Women’s rights still evolving slowly

It is very easy for young, well-educated urban women in Australia to think that we have achieved equal rights both here and overseas.  Consequently one often hears comments like ‘I am not a feminist, but of course I believe in equality’ – and the speaker often genuinely  believes women are equal.

But it is within living memory in Australia that women were forced to leave their jobs immediately upon marriage.  It is also within living memory that women were paid substantially less than men for equivalent work.  And, even today, women in Australia have not achieved wage equity.

Presentations from Justice for Women at Work: A discussion of Paid Parental Leave and Pay Equity are available here.

Women’s childcare responsibilities also create inequities in ability to generate income and superannuation; while divorce and family breakups damage women’s prosperity more significantly than that of men.

At least, for the most part, Australian women live in comfort and something close to equality.

Australian women have many choices, mostly based on our access to education and work.

But equality for women in large parts of the world remains a distant dream – some examples include:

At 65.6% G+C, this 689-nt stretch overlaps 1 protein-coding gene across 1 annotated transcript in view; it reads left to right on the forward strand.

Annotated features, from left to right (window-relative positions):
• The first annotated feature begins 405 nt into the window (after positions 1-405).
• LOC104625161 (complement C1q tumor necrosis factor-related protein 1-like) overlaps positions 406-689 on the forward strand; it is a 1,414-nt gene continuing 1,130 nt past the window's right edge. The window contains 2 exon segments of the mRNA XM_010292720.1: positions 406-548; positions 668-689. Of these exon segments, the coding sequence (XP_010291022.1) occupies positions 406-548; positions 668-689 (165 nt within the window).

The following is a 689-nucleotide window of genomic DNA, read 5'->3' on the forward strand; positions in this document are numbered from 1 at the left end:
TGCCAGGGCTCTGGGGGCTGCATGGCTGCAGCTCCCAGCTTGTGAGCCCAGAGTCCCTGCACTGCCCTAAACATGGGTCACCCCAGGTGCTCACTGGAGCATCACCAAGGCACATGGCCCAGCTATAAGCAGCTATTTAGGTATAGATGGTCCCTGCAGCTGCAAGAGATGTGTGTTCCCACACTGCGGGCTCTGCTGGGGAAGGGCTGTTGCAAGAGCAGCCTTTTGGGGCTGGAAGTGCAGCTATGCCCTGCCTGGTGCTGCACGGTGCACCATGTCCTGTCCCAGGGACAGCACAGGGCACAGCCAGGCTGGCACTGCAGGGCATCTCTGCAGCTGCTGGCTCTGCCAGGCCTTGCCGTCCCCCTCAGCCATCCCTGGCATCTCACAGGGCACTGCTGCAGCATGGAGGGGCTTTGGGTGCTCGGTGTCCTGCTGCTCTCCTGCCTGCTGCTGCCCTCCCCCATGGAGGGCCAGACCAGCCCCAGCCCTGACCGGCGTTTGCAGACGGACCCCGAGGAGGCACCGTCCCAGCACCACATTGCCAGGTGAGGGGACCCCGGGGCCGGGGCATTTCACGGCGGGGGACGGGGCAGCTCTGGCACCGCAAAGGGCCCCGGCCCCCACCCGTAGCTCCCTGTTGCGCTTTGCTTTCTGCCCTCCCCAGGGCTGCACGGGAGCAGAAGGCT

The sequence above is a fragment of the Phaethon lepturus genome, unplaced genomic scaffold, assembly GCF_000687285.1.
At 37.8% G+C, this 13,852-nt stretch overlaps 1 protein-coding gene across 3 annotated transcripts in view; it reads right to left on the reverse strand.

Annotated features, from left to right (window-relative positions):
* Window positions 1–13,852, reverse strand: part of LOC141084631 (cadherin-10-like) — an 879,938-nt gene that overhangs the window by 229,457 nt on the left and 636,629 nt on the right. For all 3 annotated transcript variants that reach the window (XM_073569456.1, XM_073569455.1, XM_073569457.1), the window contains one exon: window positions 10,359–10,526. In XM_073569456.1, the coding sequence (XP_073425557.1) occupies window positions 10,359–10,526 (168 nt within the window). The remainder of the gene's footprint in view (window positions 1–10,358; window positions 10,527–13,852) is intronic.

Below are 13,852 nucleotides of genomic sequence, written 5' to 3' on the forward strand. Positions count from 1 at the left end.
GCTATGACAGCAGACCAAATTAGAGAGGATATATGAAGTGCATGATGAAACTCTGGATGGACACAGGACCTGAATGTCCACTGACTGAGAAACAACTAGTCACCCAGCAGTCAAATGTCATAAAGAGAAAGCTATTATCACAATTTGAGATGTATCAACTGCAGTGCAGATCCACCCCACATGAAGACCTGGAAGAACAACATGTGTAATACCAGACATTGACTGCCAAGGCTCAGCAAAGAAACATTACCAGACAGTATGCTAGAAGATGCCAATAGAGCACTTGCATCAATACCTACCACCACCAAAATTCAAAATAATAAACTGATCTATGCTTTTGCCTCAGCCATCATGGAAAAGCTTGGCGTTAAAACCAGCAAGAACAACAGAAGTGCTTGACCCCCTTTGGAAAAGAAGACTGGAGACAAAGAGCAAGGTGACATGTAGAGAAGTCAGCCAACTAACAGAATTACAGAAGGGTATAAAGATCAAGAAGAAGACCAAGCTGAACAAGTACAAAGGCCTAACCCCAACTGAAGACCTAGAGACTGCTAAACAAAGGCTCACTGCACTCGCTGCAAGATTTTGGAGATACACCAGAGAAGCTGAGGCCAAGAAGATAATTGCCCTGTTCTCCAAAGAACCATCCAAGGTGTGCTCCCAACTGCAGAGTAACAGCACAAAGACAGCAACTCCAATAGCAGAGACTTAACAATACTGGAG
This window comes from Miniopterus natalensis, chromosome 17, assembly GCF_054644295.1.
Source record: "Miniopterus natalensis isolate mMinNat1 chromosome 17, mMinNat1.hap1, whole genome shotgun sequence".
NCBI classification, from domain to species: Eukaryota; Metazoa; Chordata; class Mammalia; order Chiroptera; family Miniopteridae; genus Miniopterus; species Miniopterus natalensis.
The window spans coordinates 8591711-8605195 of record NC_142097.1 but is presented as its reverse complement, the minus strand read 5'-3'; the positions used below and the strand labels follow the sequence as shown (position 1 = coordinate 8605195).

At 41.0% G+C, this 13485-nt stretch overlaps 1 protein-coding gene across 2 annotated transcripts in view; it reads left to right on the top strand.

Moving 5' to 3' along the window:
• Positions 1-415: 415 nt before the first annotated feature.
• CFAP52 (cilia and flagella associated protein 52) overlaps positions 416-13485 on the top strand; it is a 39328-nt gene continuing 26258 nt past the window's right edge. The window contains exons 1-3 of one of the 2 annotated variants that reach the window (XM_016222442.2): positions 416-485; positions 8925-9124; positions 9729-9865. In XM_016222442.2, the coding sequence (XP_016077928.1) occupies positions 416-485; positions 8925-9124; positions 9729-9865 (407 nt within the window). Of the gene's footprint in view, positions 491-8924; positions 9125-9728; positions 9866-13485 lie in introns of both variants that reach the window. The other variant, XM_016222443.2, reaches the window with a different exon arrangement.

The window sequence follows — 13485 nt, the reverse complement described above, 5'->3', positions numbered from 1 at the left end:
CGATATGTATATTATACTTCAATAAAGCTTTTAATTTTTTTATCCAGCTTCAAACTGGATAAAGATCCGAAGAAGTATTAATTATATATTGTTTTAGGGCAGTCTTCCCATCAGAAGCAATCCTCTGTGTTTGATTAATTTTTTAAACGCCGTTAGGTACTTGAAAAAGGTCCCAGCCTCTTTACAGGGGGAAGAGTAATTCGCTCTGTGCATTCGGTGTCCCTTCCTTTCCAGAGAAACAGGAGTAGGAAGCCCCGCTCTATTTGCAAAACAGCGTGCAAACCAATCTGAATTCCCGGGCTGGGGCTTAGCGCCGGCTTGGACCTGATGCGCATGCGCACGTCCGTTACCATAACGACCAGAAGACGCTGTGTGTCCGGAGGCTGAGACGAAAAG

[Source: Global Issues]

There is still much work to be done that builds on the foundations laid by the feminists & suffragettes who fought for – and won – the rights and liberties we enjoy here today. Women should still be proud to be called feminists. It is an honourable label and one that I’m proud to wear.

Some will argue that this is all just about human rights.  But the fact remains that women have less access to basic human rights than men.

The informal slogan of the Decade of Women became “Women do two-thirds of the world’s work, receive 10 percent of the world’s income and own 1 percent of the means of production.”

— Richard H. Robbins, Global Problems and the Culture of Capitalism, (Allyn and Bacon, 1999), p. 354


Author: Kate Carruthers

Kate Carruthers is Chief Data & Insights Officer for UNSW Sydney, and is also an Adjunct Senior Lecturer in the School of Computer Science & Engineering. She is certified in information security and is currently undertaking postgraduate studies terrorism and security. Kate has extensive experience in senior roles in ICT, marketing, data and digital; and is a member of the NSW Government’s Data Analytics Centre Advisory Board. Kate is currently working at the intersection of data analytics, AI, ML, privacy, cyber security, and data protection.